If you have herb plants growing, now is the time to get some drying done before fall kicks in! You can easily add your dried herbs to many backpacking meals for late summer and fall.
Harvesting is good for your herb plants as well. It promotes growth and allows you to shape your plant as well.
There are a couple ways to dry your herbs. If you have a food dehydrator, herbs are one of the few things where temperature control is important, so if your dehydrator is a one temperature model, use the air drying method instead.
NOTE: Lavender dries best by air method.
For either method:
Cut your herbs early in the day just after the dew has evaporated but the hot sun has not hit them yet, taking nice sections of stem and leaves. Gently rinse off and shake dry, or pat gently with a paper towel. Take out any dry, or bug eaten leaves. Check over the sections, and only use the prime parts.
Dry herbs by themselves. Do not dry with other items, as herbs have lower moisture, and will also pick up other scents.
Break into manageable sections and lay on lined trays (either the mesh screens or parchment paper).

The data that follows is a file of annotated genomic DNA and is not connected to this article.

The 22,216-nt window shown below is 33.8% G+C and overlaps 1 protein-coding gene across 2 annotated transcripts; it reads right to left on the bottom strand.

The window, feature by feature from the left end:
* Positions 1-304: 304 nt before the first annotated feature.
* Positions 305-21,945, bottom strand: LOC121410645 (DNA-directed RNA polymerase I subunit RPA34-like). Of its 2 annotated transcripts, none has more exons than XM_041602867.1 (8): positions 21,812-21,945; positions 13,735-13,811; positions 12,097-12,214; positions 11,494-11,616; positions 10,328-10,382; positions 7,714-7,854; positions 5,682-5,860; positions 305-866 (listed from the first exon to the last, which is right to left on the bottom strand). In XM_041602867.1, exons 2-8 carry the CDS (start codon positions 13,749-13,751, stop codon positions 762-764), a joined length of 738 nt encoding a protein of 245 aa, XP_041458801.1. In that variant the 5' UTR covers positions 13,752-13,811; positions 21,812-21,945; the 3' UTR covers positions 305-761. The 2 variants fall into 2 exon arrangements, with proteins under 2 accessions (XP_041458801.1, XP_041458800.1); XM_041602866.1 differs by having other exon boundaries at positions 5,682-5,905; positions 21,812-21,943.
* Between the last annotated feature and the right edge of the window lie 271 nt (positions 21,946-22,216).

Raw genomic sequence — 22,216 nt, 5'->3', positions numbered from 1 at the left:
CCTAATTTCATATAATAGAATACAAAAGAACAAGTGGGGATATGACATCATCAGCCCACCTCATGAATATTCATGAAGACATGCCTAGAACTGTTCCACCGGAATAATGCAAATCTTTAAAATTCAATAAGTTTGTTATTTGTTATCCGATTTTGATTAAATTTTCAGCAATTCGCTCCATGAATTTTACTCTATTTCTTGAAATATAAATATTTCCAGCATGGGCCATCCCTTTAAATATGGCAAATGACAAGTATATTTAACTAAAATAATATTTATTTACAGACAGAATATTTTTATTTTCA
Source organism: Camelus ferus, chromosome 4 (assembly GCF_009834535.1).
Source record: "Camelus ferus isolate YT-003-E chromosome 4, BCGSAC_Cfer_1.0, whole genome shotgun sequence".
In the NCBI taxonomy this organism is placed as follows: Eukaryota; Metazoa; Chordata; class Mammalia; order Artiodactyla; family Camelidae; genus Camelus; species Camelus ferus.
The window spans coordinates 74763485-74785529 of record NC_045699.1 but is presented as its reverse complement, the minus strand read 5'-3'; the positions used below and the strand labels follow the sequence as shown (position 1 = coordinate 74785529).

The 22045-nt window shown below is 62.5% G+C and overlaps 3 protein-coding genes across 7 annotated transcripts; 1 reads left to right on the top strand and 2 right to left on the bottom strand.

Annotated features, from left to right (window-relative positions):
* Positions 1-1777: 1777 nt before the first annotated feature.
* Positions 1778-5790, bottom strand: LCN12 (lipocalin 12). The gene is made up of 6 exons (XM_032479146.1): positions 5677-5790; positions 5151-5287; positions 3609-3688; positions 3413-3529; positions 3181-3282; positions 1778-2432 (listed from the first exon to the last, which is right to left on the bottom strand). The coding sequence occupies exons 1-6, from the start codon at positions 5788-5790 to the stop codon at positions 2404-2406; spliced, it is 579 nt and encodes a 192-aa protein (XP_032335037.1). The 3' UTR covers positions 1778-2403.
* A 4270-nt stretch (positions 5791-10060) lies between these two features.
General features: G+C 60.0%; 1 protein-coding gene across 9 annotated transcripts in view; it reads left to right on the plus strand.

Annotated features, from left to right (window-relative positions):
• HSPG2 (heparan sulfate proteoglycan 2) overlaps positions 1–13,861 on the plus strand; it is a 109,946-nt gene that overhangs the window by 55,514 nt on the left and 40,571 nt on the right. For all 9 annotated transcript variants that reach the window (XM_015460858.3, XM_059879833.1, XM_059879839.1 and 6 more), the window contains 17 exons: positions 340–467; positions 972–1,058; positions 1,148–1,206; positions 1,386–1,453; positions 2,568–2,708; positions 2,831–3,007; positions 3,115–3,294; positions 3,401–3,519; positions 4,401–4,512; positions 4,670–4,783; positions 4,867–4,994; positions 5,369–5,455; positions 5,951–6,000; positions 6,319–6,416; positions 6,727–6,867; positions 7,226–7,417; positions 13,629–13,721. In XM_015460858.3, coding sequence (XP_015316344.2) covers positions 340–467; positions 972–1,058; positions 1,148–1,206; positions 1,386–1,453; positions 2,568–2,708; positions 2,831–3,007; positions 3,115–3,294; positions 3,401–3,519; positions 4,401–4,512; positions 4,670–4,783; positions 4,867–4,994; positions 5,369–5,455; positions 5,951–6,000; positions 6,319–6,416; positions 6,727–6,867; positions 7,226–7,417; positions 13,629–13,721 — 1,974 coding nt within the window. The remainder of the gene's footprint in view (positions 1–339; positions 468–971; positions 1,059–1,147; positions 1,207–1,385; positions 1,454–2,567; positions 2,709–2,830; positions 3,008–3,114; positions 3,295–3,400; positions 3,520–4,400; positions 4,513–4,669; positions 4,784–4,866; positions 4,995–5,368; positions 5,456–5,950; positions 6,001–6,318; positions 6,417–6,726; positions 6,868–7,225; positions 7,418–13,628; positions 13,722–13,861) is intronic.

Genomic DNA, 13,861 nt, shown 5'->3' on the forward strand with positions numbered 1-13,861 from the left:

Put dryer on at no higher than 100* till dry. You can test by breaking a leaf, and making sure it is fully dry. Stems should be brittle and snap. You can also test by powdering a leaf.
Air Dry Method:
What you will need:
Twine & Paper lunch sacks.
Pick your herbs, making sure you take a good amount of stem. Take a couple bunches, tie with twine as if making a bouquet around the stem. Put the bouquet upside down into a paper sack and tie a bit more twine around the neck of the bag, having long ends on the twine. Use the ends to tie the bags to whatever is handy so the bag can hang. You want the bags to hang somewhere breezy and away from water and humidity. The drying will take 1-2 weeks or so. The paper bag protects from light, insects and dust. In warm areas with low humidity, you can use cheesecloth instead, just keep out of direct light.
Take the leaves off the stems carefully. Store whole in jars or ziploc bags out of direct light. Try to use in 6 months or so – perfect for late summer harvest, by the time you run out, spring is here! Mark each item so you know what it is.
Crumble up the leaves as you go to use them. 1 tsp of dried crushed leaves is equal to 1 Tbsp fresh.
What dries well?
My favorites are Thyme, Sage, Rosemary and Chamomile flowers. I have 3 types each of Rosemary, Sage and Thyme growing in my garden this year. Lavender is at 4 types. I love herbs and am always adding to my garden. This year I was able to get a new Curry plant as well, and am hoping to have time to dry some of it as well.